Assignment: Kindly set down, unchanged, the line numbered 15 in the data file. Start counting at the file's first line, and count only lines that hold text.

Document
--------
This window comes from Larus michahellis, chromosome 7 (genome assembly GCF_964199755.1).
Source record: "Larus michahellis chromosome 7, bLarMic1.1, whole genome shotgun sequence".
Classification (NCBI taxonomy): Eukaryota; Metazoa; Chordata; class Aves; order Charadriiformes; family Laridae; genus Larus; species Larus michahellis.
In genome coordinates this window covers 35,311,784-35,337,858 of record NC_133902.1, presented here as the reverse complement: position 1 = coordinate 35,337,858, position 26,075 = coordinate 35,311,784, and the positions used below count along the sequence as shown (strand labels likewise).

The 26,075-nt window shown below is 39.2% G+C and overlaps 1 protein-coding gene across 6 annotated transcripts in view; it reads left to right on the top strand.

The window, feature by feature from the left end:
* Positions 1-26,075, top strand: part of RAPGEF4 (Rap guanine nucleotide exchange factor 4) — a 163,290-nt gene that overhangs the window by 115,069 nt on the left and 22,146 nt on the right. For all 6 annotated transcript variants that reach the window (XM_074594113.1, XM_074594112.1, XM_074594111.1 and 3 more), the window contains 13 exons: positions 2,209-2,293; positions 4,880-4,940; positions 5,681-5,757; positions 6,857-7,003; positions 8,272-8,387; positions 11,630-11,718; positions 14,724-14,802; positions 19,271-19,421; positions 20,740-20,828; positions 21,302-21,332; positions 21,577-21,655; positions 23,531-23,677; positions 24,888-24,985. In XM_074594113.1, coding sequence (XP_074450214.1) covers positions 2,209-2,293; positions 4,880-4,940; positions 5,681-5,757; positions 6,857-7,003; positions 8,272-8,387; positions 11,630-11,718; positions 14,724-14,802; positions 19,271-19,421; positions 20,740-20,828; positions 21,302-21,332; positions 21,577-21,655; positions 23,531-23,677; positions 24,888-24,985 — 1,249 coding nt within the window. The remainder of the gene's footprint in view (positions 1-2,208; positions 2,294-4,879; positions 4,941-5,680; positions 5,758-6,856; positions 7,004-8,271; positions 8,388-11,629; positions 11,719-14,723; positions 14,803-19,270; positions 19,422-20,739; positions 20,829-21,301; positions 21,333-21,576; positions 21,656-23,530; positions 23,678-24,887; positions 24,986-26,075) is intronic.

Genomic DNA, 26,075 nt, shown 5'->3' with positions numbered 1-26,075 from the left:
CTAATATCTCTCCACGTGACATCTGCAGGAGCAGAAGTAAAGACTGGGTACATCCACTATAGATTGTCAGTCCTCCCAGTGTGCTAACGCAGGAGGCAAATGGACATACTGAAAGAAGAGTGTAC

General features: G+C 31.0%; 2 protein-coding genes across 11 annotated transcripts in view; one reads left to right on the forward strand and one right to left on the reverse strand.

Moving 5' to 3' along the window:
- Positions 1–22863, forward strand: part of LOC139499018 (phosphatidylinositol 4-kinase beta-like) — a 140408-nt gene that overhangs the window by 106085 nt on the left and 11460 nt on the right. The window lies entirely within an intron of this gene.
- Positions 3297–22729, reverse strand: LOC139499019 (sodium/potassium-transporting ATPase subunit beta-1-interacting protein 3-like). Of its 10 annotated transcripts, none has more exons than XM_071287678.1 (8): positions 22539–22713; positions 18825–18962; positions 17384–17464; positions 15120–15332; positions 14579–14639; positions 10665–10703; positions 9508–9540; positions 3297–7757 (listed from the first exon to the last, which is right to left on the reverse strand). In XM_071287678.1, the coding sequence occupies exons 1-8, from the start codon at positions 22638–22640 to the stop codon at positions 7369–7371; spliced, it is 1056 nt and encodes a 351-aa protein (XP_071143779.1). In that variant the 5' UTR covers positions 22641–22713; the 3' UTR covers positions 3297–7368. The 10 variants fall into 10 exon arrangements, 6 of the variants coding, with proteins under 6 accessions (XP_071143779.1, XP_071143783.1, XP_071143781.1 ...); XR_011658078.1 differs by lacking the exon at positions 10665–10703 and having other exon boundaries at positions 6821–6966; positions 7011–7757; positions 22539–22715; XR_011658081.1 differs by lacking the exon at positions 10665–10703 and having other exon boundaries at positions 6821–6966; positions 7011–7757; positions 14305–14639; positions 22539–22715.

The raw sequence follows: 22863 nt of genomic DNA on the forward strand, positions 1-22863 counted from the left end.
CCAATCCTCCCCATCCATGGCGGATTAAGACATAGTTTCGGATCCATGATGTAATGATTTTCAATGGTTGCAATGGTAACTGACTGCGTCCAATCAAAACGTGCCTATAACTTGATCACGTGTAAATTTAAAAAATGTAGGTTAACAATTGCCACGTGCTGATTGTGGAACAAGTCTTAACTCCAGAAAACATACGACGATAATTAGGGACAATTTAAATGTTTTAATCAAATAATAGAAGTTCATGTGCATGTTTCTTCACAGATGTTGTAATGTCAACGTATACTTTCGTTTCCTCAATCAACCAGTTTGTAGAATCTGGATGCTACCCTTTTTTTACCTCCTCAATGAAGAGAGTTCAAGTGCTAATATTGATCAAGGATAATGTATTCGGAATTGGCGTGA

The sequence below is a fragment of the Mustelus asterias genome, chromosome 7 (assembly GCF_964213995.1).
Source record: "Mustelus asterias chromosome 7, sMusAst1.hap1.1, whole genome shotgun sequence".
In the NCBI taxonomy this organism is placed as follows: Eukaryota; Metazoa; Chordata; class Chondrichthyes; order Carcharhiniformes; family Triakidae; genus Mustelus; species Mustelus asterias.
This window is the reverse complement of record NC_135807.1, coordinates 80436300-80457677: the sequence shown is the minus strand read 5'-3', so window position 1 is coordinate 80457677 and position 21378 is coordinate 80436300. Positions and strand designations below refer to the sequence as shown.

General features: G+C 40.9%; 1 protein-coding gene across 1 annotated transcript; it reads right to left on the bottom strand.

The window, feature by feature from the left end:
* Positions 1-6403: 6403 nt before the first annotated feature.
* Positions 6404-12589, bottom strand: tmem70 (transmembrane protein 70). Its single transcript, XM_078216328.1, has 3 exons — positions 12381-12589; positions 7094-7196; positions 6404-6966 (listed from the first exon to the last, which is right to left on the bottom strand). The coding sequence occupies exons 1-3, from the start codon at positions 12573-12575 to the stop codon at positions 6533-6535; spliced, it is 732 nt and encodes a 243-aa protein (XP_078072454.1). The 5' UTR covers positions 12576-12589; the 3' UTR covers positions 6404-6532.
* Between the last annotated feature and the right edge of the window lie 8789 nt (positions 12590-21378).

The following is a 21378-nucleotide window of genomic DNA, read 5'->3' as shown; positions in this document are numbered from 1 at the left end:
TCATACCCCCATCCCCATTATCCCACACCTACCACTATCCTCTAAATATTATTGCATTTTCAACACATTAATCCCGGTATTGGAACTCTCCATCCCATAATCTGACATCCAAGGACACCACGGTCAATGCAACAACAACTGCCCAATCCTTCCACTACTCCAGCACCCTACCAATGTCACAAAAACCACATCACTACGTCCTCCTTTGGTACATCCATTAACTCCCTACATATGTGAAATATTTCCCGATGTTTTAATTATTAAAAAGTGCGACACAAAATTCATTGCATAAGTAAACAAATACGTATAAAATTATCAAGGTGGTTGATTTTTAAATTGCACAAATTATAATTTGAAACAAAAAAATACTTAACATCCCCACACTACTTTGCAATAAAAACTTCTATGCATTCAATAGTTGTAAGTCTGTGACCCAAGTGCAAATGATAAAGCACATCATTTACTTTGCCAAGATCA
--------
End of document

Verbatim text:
CCAATCCTCCCCATCCATGGCGGATTAAGACATAGTTTCGGATCCATGATGTAATGATTTTCAATGGTTGCAATGGTAACTGACTGCGTCCAATCAAAACGTGCCTATAACTTGATCACGTGTAAATTTAAAAAATGTAGGTTAACAATTGCCACGTGCTGATTGTGGAACAAGTCTTAACTCCAGAAAACATACGACGATAATTAGGGACAATTTAAATGTTTTAATCAAATAATAGAAGTTCATGTGCATGTTTCTTCACAGATGTTGTAATGTCAACGTATACTTTCGTTTCCTCAATCAACCAGTTTGTAGAATCTGGATGCTACCCTTTTTTTACCTCCTCAATGAAGAGAGTTCAAGTGCTAATATTGATCAAGGATAATGTATTCGGAATTGGCGTGA